Pharmacotherapy for Idiopathic Pulmonary Arterial Hypertension During the Past 25 Years

Anna M. Hackman, Pharm.D.; Thomas E. Lackner, Pharm.D., FASCP


Pharmacotherapy. 2006;26(1):68-94. 

In This Article

Abstract and Introduction

Objective: To review the current pharmacotherapy for idiopathic pulmonary arterial hypertension (IPAH).
Methods: A search of the primary literature was conducted by using MEDLINE, the National Institutes of Health medical research Web site (, and the United States Food and Drug Administration's Center for Drug Evaluation and Research Web site (
Results: Until the early 1980s, conventional therapy for IPAH consisted of anticoagulation, diuretics, digitalis extracts, and supplemental oxygen, yet the 5-year mortality rate remained at 66%. Calcium channel blocker therapy was introduced with the hope that it would improve survival in patients with IPAH, but it was found to be effective in only approximately 25% of patients. In 1996, intravenous epoprostenol was the first drug to show long-term benefit on hemodynamics, exercise capacity, and survival. However, administration of epoprostenol requires a permanently indwelling central venous catheter, and tachyphylaxis is common, necessitating continuous dosage escalations. Subsequently, treprostinil, a prostacyclin analog of epoprostenol that can be administered by continuous subcutaneous infusion, was introduced, followed by aerosolized iloprost, a prostacyclin analog for inhalation. An increasing understanding of the multiple pathogeneses of IPAH led to the discovery of another target for drug therapy, and bosentan, an orally administered agent, became the first endothelin-receptor antagonist approved for treatment of IPAH. Most recently, the phosphodiesterase inhibitor, sildenafil, has received approval from the United States Food and Drug Administration for the treatment of IPAH.
Conclusion: Recently developed pharmacotherapies offer greater effectiveness and safety than traditional agents for the treatment of IPAH.

As recently as the early 1980s, a diagnosis of idiopathic pulmonary arterial hypertension (IPAH, also known as primary pulmonary hypertension) was tantamount to a death sentence, with a mean survival time after diagnosis of 2.8 years.[1] This is a rare disease, with an incidence of only 1-2 persons/million, but it affects healthy adults in their prime, frequently in the third or fourth decade of life, and occurs in women 3 times more frequently than in men.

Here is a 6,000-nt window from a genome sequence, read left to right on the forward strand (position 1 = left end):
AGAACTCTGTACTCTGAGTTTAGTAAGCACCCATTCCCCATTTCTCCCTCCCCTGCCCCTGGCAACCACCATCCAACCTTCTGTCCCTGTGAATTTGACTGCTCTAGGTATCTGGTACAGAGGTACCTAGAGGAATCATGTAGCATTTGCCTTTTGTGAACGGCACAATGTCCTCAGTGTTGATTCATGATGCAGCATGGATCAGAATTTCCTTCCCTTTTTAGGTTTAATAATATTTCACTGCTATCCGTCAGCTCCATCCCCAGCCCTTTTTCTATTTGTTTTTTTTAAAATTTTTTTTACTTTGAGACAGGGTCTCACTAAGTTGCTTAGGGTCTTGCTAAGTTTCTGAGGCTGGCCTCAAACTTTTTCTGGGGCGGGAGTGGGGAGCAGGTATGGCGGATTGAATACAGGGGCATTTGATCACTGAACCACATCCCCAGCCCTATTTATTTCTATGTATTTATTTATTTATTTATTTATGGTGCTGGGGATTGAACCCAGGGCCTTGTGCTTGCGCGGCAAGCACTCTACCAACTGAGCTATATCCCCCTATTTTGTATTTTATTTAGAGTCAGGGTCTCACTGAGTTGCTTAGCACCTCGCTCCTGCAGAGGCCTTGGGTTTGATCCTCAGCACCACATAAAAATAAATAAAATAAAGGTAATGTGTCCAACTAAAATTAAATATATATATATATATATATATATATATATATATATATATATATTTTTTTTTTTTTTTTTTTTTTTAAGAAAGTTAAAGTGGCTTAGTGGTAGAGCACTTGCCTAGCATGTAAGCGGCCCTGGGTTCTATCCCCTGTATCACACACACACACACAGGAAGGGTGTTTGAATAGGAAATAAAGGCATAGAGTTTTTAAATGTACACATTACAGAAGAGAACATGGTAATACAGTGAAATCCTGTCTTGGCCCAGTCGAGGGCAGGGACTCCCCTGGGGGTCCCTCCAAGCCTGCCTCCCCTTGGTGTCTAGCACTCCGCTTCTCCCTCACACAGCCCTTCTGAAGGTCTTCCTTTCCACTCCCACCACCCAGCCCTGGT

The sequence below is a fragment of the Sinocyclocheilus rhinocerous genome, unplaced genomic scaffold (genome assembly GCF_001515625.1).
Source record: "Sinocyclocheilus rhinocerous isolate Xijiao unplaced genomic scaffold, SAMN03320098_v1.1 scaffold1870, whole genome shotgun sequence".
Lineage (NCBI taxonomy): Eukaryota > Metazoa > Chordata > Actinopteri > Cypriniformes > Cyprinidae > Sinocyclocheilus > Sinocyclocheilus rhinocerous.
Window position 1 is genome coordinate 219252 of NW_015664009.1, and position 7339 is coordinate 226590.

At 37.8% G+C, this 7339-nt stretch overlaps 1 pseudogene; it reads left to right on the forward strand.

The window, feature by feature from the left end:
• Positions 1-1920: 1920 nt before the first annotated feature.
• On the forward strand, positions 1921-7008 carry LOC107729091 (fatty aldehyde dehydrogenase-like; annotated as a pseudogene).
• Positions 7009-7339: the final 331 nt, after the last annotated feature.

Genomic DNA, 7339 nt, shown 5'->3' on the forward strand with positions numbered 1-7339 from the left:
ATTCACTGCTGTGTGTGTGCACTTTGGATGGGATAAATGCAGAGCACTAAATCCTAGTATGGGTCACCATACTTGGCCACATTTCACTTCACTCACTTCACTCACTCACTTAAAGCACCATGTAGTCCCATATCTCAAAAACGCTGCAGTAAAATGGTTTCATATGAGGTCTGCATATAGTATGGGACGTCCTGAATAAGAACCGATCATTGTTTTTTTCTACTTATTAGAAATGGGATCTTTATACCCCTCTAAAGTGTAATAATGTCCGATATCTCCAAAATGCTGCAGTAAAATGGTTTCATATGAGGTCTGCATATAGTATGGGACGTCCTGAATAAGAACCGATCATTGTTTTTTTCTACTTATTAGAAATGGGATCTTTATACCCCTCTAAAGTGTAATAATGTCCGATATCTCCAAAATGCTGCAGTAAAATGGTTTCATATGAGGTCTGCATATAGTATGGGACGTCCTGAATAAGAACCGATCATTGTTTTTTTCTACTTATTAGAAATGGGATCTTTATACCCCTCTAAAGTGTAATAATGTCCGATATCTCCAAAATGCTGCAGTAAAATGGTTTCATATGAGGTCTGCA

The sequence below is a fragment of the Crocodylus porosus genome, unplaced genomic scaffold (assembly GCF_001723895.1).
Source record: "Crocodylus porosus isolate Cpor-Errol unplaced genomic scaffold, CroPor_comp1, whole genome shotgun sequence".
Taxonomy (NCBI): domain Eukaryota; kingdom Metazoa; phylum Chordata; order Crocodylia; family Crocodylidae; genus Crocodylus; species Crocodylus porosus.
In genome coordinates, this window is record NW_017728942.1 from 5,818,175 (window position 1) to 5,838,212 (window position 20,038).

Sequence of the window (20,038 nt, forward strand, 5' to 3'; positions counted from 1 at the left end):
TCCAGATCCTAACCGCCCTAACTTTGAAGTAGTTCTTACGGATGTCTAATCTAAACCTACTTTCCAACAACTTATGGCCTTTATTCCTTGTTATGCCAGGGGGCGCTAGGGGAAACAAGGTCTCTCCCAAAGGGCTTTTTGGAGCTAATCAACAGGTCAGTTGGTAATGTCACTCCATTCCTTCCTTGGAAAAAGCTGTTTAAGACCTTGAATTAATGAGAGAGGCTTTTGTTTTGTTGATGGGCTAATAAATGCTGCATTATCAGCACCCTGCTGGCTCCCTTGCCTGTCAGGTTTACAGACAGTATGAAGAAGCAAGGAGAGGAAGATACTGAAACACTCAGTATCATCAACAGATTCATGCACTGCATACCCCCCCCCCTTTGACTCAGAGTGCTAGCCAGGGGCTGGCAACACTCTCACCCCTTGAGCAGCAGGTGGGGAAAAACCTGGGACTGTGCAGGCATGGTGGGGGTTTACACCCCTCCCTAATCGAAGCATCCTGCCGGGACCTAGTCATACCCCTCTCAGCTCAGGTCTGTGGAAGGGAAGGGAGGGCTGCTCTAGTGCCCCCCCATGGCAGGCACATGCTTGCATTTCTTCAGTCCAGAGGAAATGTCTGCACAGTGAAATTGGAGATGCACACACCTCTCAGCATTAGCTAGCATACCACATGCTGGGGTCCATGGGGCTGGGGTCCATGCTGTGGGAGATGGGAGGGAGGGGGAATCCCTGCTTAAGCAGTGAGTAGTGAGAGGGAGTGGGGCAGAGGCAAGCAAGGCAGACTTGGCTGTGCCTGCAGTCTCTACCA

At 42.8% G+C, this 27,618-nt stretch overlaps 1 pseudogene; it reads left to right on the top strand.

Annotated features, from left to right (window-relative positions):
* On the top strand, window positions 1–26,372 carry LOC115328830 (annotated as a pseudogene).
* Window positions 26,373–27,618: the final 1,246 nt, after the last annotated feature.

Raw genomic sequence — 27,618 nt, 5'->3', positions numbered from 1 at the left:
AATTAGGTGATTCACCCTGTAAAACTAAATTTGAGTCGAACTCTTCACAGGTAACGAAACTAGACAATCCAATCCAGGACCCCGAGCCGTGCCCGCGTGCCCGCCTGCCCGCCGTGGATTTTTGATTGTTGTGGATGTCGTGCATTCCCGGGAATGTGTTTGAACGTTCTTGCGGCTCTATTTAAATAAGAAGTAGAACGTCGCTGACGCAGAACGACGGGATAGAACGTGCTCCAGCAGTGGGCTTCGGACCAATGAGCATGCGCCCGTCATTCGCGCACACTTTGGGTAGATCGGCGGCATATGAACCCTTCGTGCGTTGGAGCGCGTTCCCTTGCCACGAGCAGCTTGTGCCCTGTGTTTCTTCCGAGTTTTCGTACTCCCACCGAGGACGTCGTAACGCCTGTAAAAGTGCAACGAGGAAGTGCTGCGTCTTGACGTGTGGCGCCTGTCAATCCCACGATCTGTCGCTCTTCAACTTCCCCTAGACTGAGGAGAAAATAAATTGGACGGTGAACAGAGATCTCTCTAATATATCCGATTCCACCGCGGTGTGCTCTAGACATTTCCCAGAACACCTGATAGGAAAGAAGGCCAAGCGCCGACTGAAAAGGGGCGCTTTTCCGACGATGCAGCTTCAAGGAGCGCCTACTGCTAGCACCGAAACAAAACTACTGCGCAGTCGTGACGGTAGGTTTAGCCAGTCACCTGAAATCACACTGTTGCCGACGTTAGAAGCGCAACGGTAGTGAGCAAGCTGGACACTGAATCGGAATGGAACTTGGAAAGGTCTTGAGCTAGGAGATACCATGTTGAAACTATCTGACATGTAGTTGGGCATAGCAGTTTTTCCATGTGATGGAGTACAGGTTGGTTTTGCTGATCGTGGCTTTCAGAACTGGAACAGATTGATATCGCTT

For almost a century, since Romberg first described the abnormal pulmonary vasculature findings of IPAH, the only drug therapy that improved survival was anticoagulation with warfarin.[2] Not until the 1980s were three significant advances made in the treatment of IPAH. First, in 1981 the National Heart, Lung, and Blood Institute of the National Institutes of Health (NIH) established the Patient Registry for the Characterization of Primary Pulmonary Hypertension. This registry facilitated cooperation among 32 medical centers while screening nearly 200 patients to elucidate the clinical and pathologic characteristics of IPAH, opening the door to coordinated scientific scrutiny of this disease.[3,4] Shortly thereafter, the second advance occurred with the introduction of high-dose calcium channel blockers as therapy for IPAH. Vasodilatory effects in the pulmonary vasculature improved clinical symptoms, reduced pulmonary artery pressure, and caused regression of right ventricular hypertrophy. Unfortunately, this effect was seen in only the 20-30% of patients who exhibited pulmonary vascular responsiveness to acute vasodilator challenge.[5] The acute challenge itself, using agents such as hydralazine, diazoxide, phentolamine, or isoproteronol, posed serious risks due to the potential for prolonged systemic hypotension in patients who were already hemodynamically compromised.[6,7,8] Therefore, the third seminal event was the successful use of epoprostenol, a synthetic formulation of endogenous prostacyclin, a potent vasodilator, in testing acute pulmonary vascular responsiveness in patients with pulmonary hypertension. Because of its short half-life, epoprostenol offered a safer alternative for vasodilator challenge without the potential for sustained, life-threatening systemic hypotension seen with previously used agents, and it quickly became the reference standard in pulmonary vascular testing.[3,9]

Recently, at the request of the American College of Chest Physicians, the current body of evidence regarding IPAH was reviewed and summarized, then evaluated by an international panel of experts. The resultant guidelines published in 2004 include recommendations on screening, early detection and diagnosis, and medical and surgical therapies for and prognosis of IPAH, along with grading of the evidence, benefits to the patient, and strength of the recommendations.[10] Although IPAH remains an incurable disease, in the past 2.5 decades, significant advances have been made in our understanding of its pathophysiology, in recently available treatment options for this condition, and, consequently, in the overall prognosis for patients.